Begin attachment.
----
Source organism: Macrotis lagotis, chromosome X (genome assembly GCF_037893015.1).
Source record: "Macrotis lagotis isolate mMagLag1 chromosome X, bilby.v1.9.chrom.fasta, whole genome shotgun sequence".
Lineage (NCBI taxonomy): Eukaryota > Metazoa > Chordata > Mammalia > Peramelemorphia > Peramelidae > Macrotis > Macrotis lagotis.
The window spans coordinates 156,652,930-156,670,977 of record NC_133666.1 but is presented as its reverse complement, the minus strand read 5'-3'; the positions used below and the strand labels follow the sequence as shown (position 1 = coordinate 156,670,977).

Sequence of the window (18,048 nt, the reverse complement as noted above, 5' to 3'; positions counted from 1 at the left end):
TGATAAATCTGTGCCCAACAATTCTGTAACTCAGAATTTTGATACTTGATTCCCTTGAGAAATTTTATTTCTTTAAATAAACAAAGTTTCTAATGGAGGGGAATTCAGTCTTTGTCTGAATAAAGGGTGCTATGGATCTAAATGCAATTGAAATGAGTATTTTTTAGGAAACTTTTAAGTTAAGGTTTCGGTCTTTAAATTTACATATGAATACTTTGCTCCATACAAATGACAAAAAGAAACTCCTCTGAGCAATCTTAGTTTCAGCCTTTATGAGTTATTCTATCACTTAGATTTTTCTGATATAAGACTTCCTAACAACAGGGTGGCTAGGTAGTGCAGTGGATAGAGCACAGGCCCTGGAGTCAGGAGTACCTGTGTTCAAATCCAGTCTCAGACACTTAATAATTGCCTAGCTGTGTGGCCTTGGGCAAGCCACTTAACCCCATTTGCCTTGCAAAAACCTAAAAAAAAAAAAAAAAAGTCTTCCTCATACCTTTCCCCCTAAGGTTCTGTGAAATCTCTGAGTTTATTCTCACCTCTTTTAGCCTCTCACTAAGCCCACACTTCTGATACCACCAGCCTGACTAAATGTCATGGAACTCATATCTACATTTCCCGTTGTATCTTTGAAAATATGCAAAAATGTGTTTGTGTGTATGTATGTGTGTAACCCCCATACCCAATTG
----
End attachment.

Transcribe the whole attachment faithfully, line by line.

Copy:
Source organism: Macrotis lagotis, chromosome X (genome assembly GCF_037893015.1).
Source record: "Macrotis lagotis isolate mMagLag1 chromosome X, bilby.v1.9.chrom.fasta, whole genome shotgun sequence".
Lineage (NCBI taxonomy): Eukaryota > Metazoa > Chordata > Mammalia > Peramelemorphia > Peramelidae > Macrotis > Macrotis lagotis.
The window spans coordinates 156,652,930-156,670,977 of record NC_133666.1 but is presented as its reverse complement, the minus strand read 5'-3'; the positions used below and the strand labels follow the sequence as shown (position 1 = coordinate 156,670,977).

Sequence of the window (18,048 nt, the reverse complement as noted above, 5' to 3'; positions counted from 1 at the left end):
TGATAAATCTGTGCCCAACAATTCTGTAACTCAGAATTTTGATACTTGATTCCCTTGAGAAATTTTATTTCTTTAAATAAACAAAGTTTCTAATGGAGGGGAATTCAGTCTTTGTCTGAATAAAGGGTGCTATGGATCTAAATGCAATTGAAATGAGTATTTTTTAGGAAACTTTTAAGTTAAGGTTTCGGTCTTTAAATTTACATATGAATACTTTGCTCCATACAAATGACAAAAAGAAACTCCTCTGAGCAATCTTAGTTTCAGCCTTTATGAGTTATTCTATCACTTAGATTTTTCTGATATAAGACTTCCTAACAACAGGGTGGCTAGGTAGTGCAGTGGATAGAGCACAGGCCCTGGAGTCAGGAGTACCTGTGTTCAAATCCAGTCTCAGACACTTAATAATTGCCTAGCTGTGTGGCCTTGGGCAAGCCACTTAACCCCATTTGCCTTGCAAAAACCTAAAAAAAAAAAAAAAAAGTCTTCCTCATACCTTTCCCCCTAAGGTTCTGTGAAATCTCTGAGTTTATTCTCACCTCTTTTAGCCTCTCACTAAGCCCACACTTCTGATACCACCAGCCTGACTAAATGTCATGGAACTCATATCTACATTTCCCGTTGTATCTTTGAAAATATGCAAAAATGTGTTTGTGTGTATGTATGTGTGTAACCCCCATACCCAATTG